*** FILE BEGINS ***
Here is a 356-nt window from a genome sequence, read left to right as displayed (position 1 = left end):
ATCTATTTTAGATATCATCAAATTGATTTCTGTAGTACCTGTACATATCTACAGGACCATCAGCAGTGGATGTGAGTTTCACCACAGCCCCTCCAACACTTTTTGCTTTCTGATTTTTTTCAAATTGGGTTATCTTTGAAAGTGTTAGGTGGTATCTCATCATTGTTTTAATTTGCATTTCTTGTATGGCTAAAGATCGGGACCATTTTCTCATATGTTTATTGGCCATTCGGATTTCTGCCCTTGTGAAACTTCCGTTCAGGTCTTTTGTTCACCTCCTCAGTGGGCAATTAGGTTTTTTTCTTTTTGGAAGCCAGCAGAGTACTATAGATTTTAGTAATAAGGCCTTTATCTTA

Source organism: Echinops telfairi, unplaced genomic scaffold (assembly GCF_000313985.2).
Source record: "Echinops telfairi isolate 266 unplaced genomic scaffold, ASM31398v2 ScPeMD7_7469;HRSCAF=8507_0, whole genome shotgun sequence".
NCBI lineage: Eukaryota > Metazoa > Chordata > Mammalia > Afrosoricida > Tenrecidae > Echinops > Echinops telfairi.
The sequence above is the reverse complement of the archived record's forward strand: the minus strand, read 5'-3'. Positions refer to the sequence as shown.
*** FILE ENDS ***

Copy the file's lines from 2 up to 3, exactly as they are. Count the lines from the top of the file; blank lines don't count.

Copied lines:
ATCTATTTTAGATATCATCAAATTGATTTCTGTAGTACCTGTACATATCTACAGGACCATCAGCAGTGGATGTGAGTTTCACCACAGCCCCTCCAACACTTTTTGCTTTCTGATTTTTTTCAAATTGGGTTATCTTTGAAAGTGTTAGGTGGTATCTCATCATTGTTTTAATTTGCATTTCTTGTATGGCTAAAGATCGGGACCATTTTCTCATATGTTTATTGGCCATTCGGATTTCTGCCCTTGTGAAACTTCCGTTCAGGTCTTTTGTTCACCTCCTCAGTGGGCAATTAGGTTTTTTTCTTTTTGGAAGCCAGCAGAGTACTATAGATTTTAGTAATAAGGCCTTTATCTTA

Source organism: Echinops telfairi, unplaced genomic scaffold (assembly GCF_000313985.2).